Sunday, 11 March 2018

Train Accident

On Saturday 3rd January 1885, 62 year-old blacksmith Francis Clay left home at 6:30am as he did most days. As a blacksmith he would tour the local farms to perform required tasks on site. He travelled on foot, always using a stick, and carried his tools with him to earn the money to support his wife, Emma, and their seven children - aged 17 right down to the youngest babe in arms. The next they heard was an hour later when a knock at the door told them Francis Clay was dead.

Hademore Crossing has only been provided with a bridge to cross the tracks in the 21st century, prior to that a level crossing sufficed for more than a century. At about 7am that morning the two signalmen, having manually set the gates to allow the train to pass, were conversing as the 6:20 from Stafford to Rugby passed them at about 45mph. As it did so they heard a thump and went to investigate and soon after a policeman was summoned.

At the inquest the three men revealed the gruesome evidence they uncovered that morning. The bloodied post at one side of the gate led them to the discovery of a body. The flesh had been removed from one hand, clothing thrown up and over the head. When they removed the blood-soaked clothing to identify the individual the discovered part of the face and head missing, with blood and brains smothered all over the top of the post. The remainder of the head was found on the other side of the gate lying on the road. Suspecting the identity of the man they continued to search along the line and, 60 yards away, they found the toolbox which confirmed his identity.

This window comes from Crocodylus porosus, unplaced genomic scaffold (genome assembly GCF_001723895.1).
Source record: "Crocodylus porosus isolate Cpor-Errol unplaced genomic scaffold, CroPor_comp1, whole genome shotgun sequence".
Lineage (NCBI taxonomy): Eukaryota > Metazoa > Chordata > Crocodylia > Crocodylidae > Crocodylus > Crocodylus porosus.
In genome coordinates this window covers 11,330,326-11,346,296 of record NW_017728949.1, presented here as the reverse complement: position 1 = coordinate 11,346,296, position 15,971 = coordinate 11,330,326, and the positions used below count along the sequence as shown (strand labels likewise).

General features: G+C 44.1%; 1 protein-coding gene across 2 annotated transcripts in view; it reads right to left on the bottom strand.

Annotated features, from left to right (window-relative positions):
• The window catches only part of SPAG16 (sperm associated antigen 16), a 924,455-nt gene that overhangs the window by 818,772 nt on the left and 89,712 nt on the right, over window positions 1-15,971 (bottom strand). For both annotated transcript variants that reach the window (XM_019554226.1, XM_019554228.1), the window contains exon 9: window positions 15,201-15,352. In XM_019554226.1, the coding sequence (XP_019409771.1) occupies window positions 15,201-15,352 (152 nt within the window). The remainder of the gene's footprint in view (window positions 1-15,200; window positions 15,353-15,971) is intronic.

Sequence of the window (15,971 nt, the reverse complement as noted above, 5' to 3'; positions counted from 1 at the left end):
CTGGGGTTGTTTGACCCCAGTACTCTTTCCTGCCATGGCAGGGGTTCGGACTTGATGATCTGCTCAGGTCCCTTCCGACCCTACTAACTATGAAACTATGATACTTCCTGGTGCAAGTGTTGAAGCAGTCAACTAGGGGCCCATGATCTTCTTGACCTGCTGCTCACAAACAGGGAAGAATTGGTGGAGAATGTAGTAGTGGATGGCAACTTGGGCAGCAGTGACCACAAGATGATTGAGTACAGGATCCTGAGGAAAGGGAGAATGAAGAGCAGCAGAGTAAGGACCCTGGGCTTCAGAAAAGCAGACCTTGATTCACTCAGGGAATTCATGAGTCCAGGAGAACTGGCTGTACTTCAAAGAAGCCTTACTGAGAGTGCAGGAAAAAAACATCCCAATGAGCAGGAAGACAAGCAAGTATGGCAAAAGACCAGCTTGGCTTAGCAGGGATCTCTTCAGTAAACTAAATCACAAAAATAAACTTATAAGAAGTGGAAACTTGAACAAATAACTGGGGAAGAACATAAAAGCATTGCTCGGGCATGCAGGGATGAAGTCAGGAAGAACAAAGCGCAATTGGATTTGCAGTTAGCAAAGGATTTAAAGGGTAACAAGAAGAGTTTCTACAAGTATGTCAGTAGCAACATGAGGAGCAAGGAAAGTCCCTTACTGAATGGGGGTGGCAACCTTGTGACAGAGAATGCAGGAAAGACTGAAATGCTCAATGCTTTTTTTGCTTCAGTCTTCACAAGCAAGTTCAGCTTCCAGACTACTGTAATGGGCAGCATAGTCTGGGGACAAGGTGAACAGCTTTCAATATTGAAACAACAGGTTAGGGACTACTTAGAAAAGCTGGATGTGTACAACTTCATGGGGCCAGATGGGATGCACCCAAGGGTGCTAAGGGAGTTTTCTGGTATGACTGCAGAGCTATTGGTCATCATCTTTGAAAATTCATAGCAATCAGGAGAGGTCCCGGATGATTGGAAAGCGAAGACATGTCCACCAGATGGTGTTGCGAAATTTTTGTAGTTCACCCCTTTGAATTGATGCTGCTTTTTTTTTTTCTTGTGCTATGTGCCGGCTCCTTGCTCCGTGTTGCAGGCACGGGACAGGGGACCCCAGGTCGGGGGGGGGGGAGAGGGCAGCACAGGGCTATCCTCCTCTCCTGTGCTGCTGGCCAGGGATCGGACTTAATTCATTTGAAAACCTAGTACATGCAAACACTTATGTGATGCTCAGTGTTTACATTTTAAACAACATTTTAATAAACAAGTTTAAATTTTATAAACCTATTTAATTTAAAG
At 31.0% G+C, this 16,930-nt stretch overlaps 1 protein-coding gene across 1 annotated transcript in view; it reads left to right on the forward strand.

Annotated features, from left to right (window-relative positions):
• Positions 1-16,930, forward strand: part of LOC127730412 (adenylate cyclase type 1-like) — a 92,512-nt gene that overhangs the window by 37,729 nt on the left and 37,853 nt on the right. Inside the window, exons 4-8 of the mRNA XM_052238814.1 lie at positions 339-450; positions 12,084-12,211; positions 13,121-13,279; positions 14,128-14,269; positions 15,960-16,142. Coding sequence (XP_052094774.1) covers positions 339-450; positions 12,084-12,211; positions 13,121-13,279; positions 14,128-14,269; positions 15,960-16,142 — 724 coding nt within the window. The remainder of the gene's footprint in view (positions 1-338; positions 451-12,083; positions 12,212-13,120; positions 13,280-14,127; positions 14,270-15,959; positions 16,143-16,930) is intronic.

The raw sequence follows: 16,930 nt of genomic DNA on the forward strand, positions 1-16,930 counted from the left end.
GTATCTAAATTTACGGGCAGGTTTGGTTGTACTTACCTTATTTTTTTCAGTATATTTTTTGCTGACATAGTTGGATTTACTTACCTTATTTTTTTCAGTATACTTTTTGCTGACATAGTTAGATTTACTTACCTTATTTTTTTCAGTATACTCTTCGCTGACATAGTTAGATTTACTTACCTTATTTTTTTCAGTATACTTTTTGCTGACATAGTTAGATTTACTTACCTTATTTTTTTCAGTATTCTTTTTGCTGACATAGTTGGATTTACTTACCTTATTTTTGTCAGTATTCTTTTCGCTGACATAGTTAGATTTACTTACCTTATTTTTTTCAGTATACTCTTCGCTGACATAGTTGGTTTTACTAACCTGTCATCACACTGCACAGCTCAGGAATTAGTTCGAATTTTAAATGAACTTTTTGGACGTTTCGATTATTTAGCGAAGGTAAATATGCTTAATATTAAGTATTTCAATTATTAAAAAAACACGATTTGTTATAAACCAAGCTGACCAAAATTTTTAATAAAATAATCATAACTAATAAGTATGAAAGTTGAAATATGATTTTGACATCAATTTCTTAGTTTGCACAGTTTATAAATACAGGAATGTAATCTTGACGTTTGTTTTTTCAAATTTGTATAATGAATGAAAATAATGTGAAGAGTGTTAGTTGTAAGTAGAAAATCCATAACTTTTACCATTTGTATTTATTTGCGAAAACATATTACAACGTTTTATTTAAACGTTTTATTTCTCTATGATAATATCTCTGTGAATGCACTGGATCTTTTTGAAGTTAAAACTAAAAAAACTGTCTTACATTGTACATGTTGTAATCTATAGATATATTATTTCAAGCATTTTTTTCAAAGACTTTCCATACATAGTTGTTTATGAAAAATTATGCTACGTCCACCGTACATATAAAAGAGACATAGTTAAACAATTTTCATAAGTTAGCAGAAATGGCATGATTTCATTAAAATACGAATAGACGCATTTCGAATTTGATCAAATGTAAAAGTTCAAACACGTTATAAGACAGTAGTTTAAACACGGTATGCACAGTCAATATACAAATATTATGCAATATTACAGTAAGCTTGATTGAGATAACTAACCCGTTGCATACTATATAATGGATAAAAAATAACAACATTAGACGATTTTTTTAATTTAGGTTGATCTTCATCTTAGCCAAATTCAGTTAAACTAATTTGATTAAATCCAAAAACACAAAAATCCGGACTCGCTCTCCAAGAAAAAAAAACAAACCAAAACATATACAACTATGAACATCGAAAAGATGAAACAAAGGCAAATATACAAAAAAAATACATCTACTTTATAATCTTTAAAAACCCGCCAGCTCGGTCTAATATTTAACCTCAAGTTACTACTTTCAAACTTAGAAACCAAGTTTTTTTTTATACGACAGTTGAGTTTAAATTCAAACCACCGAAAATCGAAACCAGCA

By the time of the inquest his wife had removed much of the evidence from the post at the side of the track. It seems Francis had attempted to cross after the gates were closed. This was not unusual, the signalman would often allow foot passengers across when the train was not in sight. On this morning they had not seen him, although there was plenty of light despite the early hour.

A verdict of death by misadventure was recorded.

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